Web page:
Vision for federal future will pit Brussels against rebellious member states
yesterday by: Alex Barker and Jim Brunsden in Brussels and Mehreen Khan in Strasbourg
Since the Danes said No to the Maastricht treaty in the early 1990s, referendums have proved the bane of the European project, blunting ambition and infesting the EU machinery with complicated opt-outs, carveouts and half-way-houses.
If Jean-Claude Juncker is to be believed, the UK referendum last year that is leading to Brexit will help achieve the opposite: unleashing a cleansing burst of centralisation unseen since the creation of the single market and the euro.
The European Commission president’s “state of the union” speech is unapologetically ambitious, but also highly divisive and reliant on unanimous EU27 support if it is ever to become a reality. It represents, in other words, the tallest of orders.
“Juncker is a romantic,” said Mark Rutte, the Dutch prime minister. “I am more of a: when you have visions, go see a doctor kind of guy. I see many good things in the speech . . . specifically the more short term proposals.” Another senior EU diplomat at the heart of the reform process said: “We were laughing”.
Rather than pander to national exceptions, Mr Juncker wants the EU’s core projects — the euro, the banking union and the passport-free Schengen area — to be “the norm”. It is a singular model for integration, where the union’s energies are devoted to the interests of the mainstream majority, rather than the dissenting few.
For a Luxembourgish politician famed for his ability to read the political mood and broker delicate compromises, it marks an uncharacteristic bold gamble to close out his 30-year career.
He has, in effect, given himself 19 months to conclude the unfinished business from the 1990s heyday of integration. It sets him against not only the serial EU rebels in Poland and Hungary, but possibly also Europe’s most important decision maker: Chancellor Angela Merkel of Germany.
The plan sketched out — down to a month-by-month implementation schedule — is breathtaking in its reach. It stops short of treaty change, but uses obscure “passerelle clauses” to remove national vetoes over foreign policy, social policy and taxation. That would sweep away prized protections for national sovereignty that enabled the modern EU to be built.
Mr Juncker also advocates an institutional revolution, empowering a single elected EU president who will lead an executive and chair summits of EU leaders. “One captain at the helm,” he said.
Many EU leaders, by contrast, have long preferred keeping a hand on the tiller themselves. Lars Løkke Rasmussen, the Danish premier, immediately rejected the idea, saying how important it was to retain a European Council president as a “voice of member states”.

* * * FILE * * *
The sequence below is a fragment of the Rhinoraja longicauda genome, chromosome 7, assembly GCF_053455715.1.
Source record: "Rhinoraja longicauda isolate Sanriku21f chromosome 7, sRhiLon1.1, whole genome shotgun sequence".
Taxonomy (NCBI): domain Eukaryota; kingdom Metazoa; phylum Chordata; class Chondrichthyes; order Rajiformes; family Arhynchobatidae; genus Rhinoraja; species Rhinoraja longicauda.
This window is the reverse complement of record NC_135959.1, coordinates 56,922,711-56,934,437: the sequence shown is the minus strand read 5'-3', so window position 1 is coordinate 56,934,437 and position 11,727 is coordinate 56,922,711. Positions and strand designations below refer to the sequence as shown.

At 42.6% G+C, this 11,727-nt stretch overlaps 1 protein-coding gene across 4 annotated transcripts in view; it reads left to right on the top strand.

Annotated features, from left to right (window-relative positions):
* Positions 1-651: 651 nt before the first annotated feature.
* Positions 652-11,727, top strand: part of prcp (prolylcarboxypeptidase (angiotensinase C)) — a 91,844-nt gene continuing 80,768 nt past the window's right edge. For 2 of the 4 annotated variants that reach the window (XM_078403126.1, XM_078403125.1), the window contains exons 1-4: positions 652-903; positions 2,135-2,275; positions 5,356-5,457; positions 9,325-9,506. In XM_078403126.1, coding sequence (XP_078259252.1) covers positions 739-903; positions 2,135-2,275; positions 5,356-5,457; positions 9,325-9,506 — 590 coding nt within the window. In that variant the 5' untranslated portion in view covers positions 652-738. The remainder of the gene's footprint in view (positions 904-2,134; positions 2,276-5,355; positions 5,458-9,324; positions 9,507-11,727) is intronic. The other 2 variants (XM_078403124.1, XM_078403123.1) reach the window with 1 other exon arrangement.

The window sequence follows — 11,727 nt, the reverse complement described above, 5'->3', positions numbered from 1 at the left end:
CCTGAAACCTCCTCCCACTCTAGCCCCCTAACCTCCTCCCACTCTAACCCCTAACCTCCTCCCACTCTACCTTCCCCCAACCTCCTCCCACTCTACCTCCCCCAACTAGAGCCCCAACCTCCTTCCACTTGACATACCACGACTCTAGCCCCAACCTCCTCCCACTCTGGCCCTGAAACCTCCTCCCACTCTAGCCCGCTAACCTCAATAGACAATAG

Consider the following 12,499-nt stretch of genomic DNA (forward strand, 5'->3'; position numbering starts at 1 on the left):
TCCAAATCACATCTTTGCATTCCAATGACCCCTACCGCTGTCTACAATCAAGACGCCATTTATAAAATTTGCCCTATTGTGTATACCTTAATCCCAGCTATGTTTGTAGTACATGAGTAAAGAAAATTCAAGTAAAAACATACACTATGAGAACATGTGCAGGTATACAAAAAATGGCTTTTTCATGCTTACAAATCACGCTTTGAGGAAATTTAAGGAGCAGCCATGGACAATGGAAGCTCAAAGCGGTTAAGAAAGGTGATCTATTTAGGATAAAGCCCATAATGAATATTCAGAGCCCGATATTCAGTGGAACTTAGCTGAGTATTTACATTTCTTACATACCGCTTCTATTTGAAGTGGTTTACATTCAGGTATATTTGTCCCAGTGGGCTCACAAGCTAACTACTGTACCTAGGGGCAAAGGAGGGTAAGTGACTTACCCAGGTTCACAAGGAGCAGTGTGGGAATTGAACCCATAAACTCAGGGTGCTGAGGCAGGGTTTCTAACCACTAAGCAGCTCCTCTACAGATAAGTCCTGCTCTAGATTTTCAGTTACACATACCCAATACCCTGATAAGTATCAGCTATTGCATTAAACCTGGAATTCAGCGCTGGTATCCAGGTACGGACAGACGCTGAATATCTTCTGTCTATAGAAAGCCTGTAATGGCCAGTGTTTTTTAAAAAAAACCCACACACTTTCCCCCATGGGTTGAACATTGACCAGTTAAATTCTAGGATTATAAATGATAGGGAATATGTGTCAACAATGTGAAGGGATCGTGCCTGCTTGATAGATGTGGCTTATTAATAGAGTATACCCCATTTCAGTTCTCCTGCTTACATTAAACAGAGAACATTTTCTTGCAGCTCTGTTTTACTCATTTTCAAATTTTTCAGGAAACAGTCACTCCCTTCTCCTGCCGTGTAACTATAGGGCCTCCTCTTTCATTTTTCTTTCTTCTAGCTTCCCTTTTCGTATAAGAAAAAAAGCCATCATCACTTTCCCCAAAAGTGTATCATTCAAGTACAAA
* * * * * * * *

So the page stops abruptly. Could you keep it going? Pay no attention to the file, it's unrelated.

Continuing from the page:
Such boldness partly stems from Mr Juncker’s desire to make the most of his limited time left; his term ends in 2019 and he will not seek re-election. But it also reflects renewed confidence among pro-integrationists, who feel the political tide turning back in their favour, especially after Emmanuel Macron of France showed that it was possible to be pro-EU and win elections.
In some ways, Mr Juncker’s speech is a return to a more traditional role for Brussels. Mario Monti, the former Italian premier, said Mr Juncker was right to push the commission as “an engine of integration”. “That is how it should be,” he added. “I’ve always believed this is exactly its function.”
There are, however, countless obstacles that Mr Juncker must overcome if he is to make a March 2019 summit in Romania — timed to coincide with Brexit day — the 21st-century turning point towards a more federal EU.
One is Germany. Even before Mr Juncker’s speech, Berlin was damping down expectations on how much change would be possible after the German elections. Franco-German plans are being worked up to reform the euro area and common defence, but in many respects they do not tally with Mr Juncker’s plan.
Berlin wants to avoid fraught institutional debates over a eurozone finance minister. More importantly, it has grown increasingly wary of the commission as an institution, distrusting its economic agenda.
Meanwhile France — even under the presidency of Mr Macron — is unlikely to abandon its traditional reservations about yielding national control over tax, foreign and security policy, or the fight against terrorism.
Europe’s holdouts will pose the second big challenge. By 2025, Mr Juncker would want to see Poland, Sweden and Hungary within the single currency, and under the authority of a single bank supervisor. None of these countries have shown particular enthusiasm for joining, and all have a veto.
Warsaw and Budapest will be particularly alarmed. Making the euro “the norm” has implications for other policy areas, ranging from their share of EU funding to their access to emergency support during crises. It also touches the rawest of nerves in central and eastern Europe: becoming second-class members.
Even staunch supporters of integration are expressing reservations. Markus Ferber, a senior German MEP, said the eurozone could not be enlarged “by political decree”. “Greece has set a striking precedent of what can happen if political ambition beats economic reality,” he said.
The big danger for Mr Juncker is overreaching to such an extent that the commission is shut out when key decisions are made. His forthright agenda may also antagonise governments as they prepare for highly sensitive negotiations on euro area reform.
“It comes across as quite federalist, but it’s his persona, his role,” said one senior non-euro diplomat. “He said he wants it to be the case but he knows it won’t happen.”